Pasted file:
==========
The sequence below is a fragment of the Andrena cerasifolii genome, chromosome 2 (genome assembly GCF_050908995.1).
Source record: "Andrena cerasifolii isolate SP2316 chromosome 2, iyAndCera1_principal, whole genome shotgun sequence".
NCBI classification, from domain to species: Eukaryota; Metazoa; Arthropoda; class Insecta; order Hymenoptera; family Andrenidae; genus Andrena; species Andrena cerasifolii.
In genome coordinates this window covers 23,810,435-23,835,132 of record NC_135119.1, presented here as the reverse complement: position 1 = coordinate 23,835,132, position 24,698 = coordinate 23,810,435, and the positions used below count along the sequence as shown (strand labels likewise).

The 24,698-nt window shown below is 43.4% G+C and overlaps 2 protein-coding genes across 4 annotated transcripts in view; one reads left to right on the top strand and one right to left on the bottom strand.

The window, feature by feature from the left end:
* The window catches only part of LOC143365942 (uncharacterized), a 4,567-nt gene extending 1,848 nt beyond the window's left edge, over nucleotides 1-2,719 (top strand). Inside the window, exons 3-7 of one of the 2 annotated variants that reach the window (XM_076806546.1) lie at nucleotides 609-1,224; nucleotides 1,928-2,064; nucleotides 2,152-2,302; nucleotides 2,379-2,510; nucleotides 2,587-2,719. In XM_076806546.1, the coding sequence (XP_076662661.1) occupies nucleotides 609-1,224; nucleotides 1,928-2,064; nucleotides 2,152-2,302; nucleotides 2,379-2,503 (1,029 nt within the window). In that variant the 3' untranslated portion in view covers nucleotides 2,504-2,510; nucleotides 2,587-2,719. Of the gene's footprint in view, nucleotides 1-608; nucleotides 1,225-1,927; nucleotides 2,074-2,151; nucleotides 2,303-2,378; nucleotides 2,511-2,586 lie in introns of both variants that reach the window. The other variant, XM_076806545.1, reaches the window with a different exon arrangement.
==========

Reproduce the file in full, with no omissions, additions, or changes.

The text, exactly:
The sequence below is a fragment of the Andrena cerasifolii genome, chromosome 2 (genome assembly GCF_050908995.1).
Source record: "Andrena cerasifolii isolate SP2316 chromosome 2, iyAndCera1_principal, whole genome shotgun sequence".
NCBI classification, from domain to species: Eukaryota; Metazoa; Arthropoda; class Insecta; order Hymenoptera; family Andrenidae; genus Andrena; species Andrena cerasifolii.
In genome coordinates this window covers 23,810,435-23,835,132 of record NC_135119.1, presented here as the reverse complement: position 1 = coordinate 23,835,132, position 24,698 = coordinate 23,810,435, and the positions used below count along the sequence as shown (strand labels likewise).

The 24,698-nt window shown below is 43.4% G+C and overlaps 2 protein-coding genes across 4 annotated transcripts in view; one reads left to right on the top strand and one right to left on the bottom strand.

The window, feature by feature from the left end:
* The window catches only part of LOC143365942 (uncharacterized), a 4,567-nt gene extending 1,848 nt beyond the window's left edge, over nucleotides 1-2,719 (top strand). Inside the window, exons 3-7 of one of the 2 annotated variants that reach the window (XM_076806546.1) lie at nucleotides 609-1,224; nucleotides 1,928-2,064; nucleotides 2,152-2,302; nucleotides 2,379-2,510; nucleotides 2,587-2,719. In XM_076806546.1, the coding sequence (XP_076662661.1) occupies nucleotides 609-1,224; nucleotides 1,928-2,064; nucleotides 2,152-2,302; nucleotides 2,379-2,503 (1,029 nt within the window). In that variant the 3' untranslated portion in view covers nucleotides 2,504-2,510; nucleotides 2,587-2,719. Of the gene's footprint in view, nucleotides 1-608; nucleotides 1,225-1,927; nucleotides 2,074-2,151; nucleotides 2,303-2,378; nucleotides 2,511-2,586 lie in introns of both variants that reach the window. The other variant, XM_076806545.1, reaches the window with a different exon arrangement.